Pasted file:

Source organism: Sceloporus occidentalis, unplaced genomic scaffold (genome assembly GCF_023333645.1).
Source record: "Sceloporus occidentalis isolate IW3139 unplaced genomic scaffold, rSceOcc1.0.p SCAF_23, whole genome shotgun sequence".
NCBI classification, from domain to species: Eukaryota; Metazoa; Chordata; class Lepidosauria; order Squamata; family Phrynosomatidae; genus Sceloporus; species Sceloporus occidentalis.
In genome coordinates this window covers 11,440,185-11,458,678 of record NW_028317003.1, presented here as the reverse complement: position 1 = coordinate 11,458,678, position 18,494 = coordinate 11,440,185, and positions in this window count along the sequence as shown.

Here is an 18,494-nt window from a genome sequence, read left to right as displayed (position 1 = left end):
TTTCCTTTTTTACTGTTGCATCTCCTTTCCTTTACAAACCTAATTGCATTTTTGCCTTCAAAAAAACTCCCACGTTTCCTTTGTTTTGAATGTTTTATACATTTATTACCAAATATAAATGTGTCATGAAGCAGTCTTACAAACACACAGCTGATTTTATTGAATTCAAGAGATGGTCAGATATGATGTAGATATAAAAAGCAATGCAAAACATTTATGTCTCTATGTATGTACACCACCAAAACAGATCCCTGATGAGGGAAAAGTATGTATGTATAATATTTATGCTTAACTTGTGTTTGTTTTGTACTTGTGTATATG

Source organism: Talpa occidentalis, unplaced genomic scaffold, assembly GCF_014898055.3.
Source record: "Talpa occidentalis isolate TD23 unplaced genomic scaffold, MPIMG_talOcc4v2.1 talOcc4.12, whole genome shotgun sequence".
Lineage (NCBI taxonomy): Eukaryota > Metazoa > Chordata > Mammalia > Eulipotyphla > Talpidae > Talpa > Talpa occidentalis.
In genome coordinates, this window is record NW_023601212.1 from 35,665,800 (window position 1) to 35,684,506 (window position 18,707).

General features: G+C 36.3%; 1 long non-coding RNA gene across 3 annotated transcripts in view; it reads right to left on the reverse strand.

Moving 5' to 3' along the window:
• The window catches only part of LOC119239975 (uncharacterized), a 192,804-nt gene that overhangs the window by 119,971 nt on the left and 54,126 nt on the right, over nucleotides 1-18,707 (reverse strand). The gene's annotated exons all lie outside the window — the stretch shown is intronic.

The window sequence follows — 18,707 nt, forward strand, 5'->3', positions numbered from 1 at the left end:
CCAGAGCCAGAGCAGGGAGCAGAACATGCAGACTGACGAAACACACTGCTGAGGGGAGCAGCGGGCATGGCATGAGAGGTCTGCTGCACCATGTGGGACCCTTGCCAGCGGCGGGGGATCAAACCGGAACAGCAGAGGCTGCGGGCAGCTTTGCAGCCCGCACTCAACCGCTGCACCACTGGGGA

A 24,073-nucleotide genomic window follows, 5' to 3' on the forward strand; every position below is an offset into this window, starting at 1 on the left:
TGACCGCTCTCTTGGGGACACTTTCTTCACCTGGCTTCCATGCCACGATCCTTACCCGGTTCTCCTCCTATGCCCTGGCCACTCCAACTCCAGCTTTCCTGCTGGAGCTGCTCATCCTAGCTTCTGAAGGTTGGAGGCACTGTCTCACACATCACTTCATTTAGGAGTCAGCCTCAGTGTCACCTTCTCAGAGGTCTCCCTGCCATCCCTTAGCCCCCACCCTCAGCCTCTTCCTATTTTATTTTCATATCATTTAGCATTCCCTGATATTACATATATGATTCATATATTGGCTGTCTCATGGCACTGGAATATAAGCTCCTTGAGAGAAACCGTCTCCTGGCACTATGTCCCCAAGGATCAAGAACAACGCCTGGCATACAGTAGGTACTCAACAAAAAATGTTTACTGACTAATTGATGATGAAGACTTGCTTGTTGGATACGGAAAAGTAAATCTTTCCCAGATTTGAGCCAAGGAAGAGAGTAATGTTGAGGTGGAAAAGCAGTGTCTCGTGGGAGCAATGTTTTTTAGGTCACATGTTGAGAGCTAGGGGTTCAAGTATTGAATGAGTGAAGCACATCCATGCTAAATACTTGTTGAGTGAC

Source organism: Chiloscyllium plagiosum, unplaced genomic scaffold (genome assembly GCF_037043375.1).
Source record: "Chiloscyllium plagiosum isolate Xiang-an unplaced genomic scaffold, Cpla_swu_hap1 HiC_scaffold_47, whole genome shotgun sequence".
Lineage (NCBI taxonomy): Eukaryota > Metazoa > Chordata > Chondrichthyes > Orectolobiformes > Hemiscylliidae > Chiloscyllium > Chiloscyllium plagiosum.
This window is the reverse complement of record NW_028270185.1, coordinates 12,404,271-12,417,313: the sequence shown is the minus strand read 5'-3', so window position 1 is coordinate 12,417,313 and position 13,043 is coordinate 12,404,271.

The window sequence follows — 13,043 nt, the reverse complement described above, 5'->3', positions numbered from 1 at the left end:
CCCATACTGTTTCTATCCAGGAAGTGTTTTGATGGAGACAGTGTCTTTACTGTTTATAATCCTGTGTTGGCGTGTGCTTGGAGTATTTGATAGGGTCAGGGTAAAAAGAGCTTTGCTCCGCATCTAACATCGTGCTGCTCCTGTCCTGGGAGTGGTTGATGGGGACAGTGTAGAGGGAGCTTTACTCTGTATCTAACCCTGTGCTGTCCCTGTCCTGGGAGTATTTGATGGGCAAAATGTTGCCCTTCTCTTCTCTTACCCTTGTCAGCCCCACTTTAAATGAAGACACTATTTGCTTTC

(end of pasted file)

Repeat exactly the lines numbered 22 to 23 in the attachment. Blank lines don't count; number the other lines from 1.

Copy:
The window sequence follows — 13,043 nt, the reverse complement described above, 5'->3', positions numbered from 1 at the left end:
CCCATACTGTTTCTATCCAGGAAGTGTTTTGATGGAGACAGTGTCTTTACTGTTTATAATCCTGTGTTGGCGTGTGCTTGGAGTATTTGATAGGGTCAGGGTAAAAAGAGCTTTGCTCCGCATCTAACATCGTGCTGCTCCTGTCCTGGGAGTGGTTGATGGGGACAGTGTAGAGGGAGCTTTACTCTGTATCTAACCCTGTGCTGTCCCTGTCCTGGGAGTATTTGATGGGCAAAATGTTGCCCTTCTCTTCTCTTACCCTTGTCAGCCCCACTTTAAATGAAGACACTATTTGCTTTC